The first GNBP was identified in Bombyx mori through a search for insect haemolymph proteins with properties similar to those of the mammalian LPS-binding protein CD14. This GNBP has significant homology to polysaccharide-binding motifs of bacterial P-1,3-1,4-glucanases, has been shown to have strong affinity for the cell wall of Gramnegative bacteria (Lee et al, 1996), and has been found to be upregulated following bacterial challenge. Although GNBP was isolated as a soluble protein from haemolymph, the hydrophobic nature of the C-terminal portion of the molecule, together with the existence of a putative glycosylphosphati-dylinositol anchor site, suggest that a membrane-bound form of this protein may exist.
Other GNBP homologues with a conserved ß-1,3-glucan-binding domain were later identified in D. melanogaster, A. gambiae, and Aedes aegypti (Dimopoulos et al., 1997; Richman et al., 1997; Kim et al., 2000; Christophides et al., 2002; Waterhouse et al, 2007). The A. gambiae GNBPs were shown to be responsive not only to bacterial infection but also to Plasmodium infections (Dimopoulos et al., 1998; Tahar et al, 2002; Rosinski-Chupin et al, 2007; Warr et al., 2008).
Of the three D. melanogaster GNBPs, DGNBP1 has been shown to have a high affinity for micro-bial immune elicitors such as LPS and ß-1,3-glucan, suggesting that it functions as a PRR (Kim et al., 2000). Over-expression of DGNBP1 in Drosophila immunocompetent cells led to an enhanced LPS-and ß-1,3-glucan-induced expression of nuclear factor KB-dependent antimicrobial peptide genes, and this induction could be specifically blocked by an anti-DGNBP1 antibody. These results pointed to a role for DGNBP1 as a PRR for LPS and ß-1,3-glucan that could activate the Toll immune-signalling pathway, leading to the induction of antimicrobial peptide genes (Kim et al., 2000).
The A. gambiae genome harbours six GNBP genes that fall into two distinct sequence groups, together with their known moth and fruit fly homologues (see Figure 5.1 for GNBP domain organization) (Christophides et al., 2002; Waterhouse et al, 2007). Subfamily A includes all known fruit fly and moth GNBPs, as well as two mosquito GNBPs (AgGNBPAl and A2). The GNBPA2 gene of Anopheles and the GNBP3 Drosophila gene are orthologues. The new subfamily B, which is mosquito-specific (AgGNBPB1-B4), has three of its four members tightly clustered in chromosomal subdivision 13E (Christophides et al, 2002). All six members of the A. gambiae GNBP protein family have a signal peptide sequence at the N-terminal end. Three A. gambiae GNBPs (AgGNBPB1, B2, and B4) contain putative glycosylphosphatidylinositol (GPI)-anchor sequences, and three other A. gam-biae GNBPs (AgGNBPA1, B1, and B3) have several potential N-linked glycosylation sites, suggesting that GNBPs are cell-surface molecules or secretory proteins that are involved in cell-cell adhesion or recognition (Warr et al, 2008). However, it is to be noted that AgGNBPA2 has neither the GPI-anchor nor N-linked glycosylation sites. Several studies have provided detailed information on the transcription of mosquito GNBP in various tissues: AgGNBPBl is mainly expressed in the thorax and salivary gland and to a lesser extent in other tissues (Dimopoulos et al, 1997, 1998, 2000). All six AgGNBP transcripts display higher levels of expression in the posterior region of the female midgut than in the cardia itself (Warr et al, 2008). At the protein level, the AgGNBPB4 protein is more abundant in thorax, fat-body tissue, and abdomen than in the head or midgut compartments (Warr et al, 2008).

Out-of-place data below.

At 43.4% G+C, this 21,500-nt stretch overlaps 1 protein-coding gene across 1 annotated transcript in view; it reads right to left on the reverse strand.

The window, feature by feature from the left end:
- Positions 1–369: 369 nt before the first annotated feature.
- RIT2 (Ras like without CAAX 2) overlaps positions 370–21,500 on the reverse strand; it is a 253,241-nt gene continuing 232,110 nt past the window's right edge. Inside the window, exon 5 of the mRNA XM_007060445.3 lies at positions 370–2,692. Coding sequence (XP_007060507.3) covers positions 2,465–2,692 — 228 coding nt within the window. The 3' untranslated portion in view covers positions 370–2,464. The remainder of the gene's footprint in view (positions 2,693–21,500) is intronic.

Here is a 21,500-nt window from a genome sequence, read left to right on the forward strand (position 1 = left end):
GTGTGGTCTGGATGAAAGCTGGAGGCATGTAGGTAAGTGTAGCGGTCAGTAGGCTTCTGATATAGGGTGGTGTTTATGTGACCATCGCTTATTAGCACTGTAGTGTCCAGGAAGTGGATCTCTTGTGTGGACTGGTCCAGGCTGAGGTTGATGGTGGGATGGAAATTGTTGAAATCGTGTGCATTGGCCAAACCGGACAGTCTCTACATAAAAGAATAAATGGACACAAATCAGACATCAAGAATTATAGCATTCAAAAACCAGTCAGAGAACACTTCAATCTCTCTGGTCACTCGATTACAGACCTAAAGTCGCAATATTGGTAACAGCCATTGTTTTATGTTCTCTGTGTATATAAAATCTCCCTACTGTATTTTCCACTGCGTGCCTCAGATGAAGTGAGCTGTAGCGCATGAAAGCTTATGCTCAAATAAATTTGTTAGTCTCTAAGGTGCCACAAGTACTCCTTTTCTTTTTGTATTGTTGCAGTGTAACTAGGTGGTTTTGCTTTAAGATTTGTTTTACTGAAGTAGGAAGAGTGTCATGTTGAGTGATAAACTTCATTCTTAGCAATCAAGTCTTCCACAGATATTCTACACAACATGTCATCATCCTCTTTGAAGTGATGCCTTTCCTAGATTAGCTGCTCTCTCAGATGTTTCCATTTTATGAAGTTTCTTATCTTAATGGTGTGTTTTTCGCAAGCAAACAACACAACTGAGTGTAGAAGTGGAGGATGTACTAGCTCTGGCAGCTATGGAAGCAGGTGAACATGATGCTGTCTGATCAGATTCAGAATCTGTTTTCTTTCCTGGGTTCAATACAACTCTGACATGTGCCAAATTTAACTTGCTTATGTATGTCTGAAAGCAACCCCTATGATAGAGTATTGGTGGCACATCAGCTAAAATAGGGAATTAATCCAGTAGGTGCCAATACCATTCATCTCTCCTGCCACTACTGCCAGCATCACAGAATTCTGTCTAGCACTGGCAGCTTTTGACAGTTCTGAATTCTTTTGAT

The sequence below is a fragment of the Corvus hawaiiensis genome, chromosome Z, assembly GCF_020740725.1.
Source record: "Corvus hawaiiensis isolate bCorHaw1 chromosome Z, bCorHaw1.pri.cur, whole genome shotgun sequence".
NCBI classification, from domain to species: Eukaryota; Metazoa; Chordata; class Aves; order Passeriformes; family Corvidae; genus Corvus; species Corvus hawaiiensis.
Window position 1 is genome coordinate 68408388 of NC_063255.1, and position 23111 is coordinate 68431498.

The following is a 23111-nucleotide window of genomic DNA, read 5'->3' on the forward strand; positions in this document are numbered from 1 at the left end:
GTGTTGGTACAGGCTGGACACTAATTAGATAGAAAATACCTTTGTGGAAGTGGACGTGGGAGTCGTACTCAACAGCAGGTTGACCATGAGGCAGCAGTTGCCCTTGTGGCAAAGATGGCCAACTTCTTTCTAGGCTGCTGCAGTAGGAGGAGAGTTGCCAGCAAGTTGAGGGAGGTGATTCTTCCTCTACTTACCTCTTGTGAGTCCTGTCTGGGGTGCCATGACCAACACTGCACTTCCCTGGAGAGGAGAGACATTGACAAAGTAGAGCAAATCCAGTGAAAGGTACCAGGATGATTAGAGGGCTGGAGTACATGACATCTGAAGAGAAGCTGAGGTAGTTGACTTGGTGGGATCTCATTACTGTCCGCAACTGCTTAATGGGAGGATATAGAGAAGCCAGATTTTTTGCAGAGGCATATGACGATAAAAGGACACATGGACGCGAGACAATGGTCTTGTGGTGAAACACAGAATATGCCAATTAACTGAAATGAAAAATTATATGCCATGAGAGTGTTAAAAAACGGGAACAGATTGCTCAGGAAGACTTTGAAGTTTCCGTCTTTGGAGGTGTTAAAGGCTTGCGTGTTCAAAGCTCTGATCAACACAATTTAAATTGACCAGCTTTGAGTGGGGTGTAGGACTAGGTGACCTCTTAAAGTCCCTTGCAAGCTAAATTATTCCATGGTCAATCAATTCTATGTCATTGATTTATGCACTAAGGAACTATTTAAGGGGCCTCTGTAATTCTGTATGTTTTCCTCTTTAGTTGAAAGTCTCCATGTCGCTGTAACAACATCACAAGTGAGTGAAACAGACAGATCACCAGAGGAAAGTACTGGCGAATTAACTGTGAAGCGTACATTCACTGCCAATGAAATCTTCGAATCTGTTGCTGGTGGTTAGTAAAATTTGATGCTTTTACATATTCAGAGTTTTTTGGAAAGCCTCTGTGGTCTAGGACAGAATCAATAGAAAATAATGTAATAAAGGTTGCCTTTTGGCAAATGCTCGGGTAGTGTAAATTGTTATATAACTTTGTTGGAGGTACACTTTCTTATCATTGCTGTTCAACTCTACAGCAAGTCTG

AgGNBP mRNAs have been shown to be induced in the midgut, carcass, abdomen, and salivary gland in response to infection with various bacteria
ID AgGNBPBl, B2, B4
— Amino acid backbone  GPI-anchor site
■ Signal peptide □ P-1,3-Glucan-binding domain
Figure 5.1 The domain organization of the GNBP protein family of A. gambiae is shown; the thin horizontal black bar indicates the length of each protein while boxes indicate specific domains. Subfamily A includes three GNBPs (AgGNBPAl, A2, and B3) and subfamily B also includes three GNBPs (AgGNBPBl, B2, and B4). GPI, glycosylphosphatidylinositol.
(Gram-positive and Gram-negative) or Plasmodium (Richman et al, 1997; Dimopoulos et al, 1998; Tahar et al, 2002; Dong et al, 2006a; Rosinski-Chupin et al, 2007; Warr et al, 2008). Gene silencing of GNBPA2 had the strongest effect on P. falciparum infection, while GNBPB3 and GNBPB4 silencing had the strongest effect on permissiveness with regard to P. berghei infection (Warr et al, 2008). These results suggest that the GNBP family members show differences in the specificity of their interactions with various microbes and in their defensive activity against those microbes.
As has previously been shown for the D. mela-nogaster DGNBP1, the mosquito GNBPB4 regulates the expression of a number of immune genes (Gambicin, Defensinl, Cecropin 3, LRIM1, CLIPB14, and PGRPLC3) (Warr et al, 2008). The bias in this immune gene regulation toward the Imd pathway has suggested that GNBPs may be playing a dual role in activating both the Toll and Imd pathways in response to different microbial challenges.
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